Claudann Jones Texas A&M AgriLife Extension Service Claudann Jones Texas A&M AgriLife Extension Service

It has been 20 years since Texas could claim a day where there were no fatalities on our roads. Saturday, Nov. 7, Texas marks 20 years of daily deaths on our roadways with more than 70,000 people killed since 2000. According to the Texas Department of Transportation (TxDOT), every day in Texas nearly 10 people are killed in traffic crashes with the leading causes of these deadly crashes continuing to be failure to stay in one lane, alcohol, speed and distracted driving. TxDOT is promoting the “End the Streak” campaign to help end motor vehicle fatalities in Texas. The road to ending the streak is not impossible. In Texas there were 23 counites with zero fatalities in 2019.

The pandemic has taught us all about the importance of shared responsibility. Ending this streak of needless tragedy on Texas roadways is also a shared responsibility. While it is considered socially unacceptable to drink and drive and most people would think twice about drinking and driving or riding with a drunk driver, riding with a driver who is speeding, not buckled up, using their phone while driving or driving in any reckless manner has not reached the threshold of being socially unacceptable yet. Drivers and passengers can change that by taking responsibility for each other’s safe driving.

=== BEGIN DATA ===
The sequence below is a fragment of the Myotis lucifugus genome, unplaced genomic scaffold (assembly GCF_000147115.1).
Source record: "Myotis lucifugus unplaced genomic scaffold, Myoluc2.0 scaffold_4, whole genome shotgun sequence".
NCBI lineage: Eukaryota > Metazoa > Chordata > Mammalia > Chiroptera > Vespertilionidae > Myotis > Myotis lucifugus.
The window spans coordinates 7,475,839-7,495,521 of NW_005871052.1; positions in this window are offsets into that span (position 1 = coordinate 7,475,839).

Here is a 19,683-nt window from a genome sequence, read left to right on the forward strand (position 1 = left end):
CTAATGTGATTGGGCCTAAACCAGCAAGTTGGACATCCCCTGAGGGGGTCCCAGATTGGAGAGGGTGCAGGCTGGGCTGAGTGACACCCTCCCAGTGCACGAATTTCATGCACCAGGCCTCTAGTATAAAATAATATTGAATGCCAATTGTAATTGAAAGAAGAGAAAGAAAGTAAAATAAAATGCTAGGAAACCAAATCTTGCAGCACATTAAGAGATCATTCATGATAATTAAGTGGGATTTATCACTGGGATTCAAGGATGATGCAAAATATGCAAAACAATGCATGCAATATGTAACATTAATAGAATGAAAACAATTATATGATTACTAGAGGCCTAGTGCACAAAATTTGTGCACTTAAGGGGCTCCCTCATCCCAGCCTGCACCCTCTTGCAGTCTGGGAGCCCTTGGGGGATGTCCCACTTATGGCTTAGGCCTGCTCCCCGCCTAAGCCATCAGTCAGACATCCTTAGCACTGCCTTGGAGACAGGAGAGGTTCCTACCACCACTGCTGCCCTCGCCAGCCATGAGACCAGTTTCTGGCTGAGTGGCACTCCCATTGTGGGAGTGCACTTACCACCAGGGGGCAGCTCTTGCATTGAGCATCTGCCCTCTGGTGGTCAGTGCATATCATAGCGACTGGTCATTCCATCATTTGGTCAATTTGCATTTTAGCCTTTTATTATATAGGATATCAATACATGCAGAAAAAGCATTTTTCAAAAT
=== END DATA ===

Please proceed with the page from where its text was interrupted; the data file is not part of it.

What if everyone took the responsibility to make sure they were not driving drowsy, driving impaired, not distracted, obeyed speed limits, buckled up and passengers made sure their driver was rested and alert?

What if everyone took on these responsibilities and Texas could once again enjoy a day where there was not one fatality on our roads? Then, we could put an end to this terrible streak of roadway deaths in Texas — and it would bear repeating!

Remember, these questions do not have to be just rhetorical questions. For information on the End the Streak campaign visit: or contact me, Claudann Jones, Smith County Extension Agent for Family and Community Health at 903-590-2980 or email at Like our Facebook page: Texas A&M AgriLife Extension Service Smith County. Stay well and stay safe.

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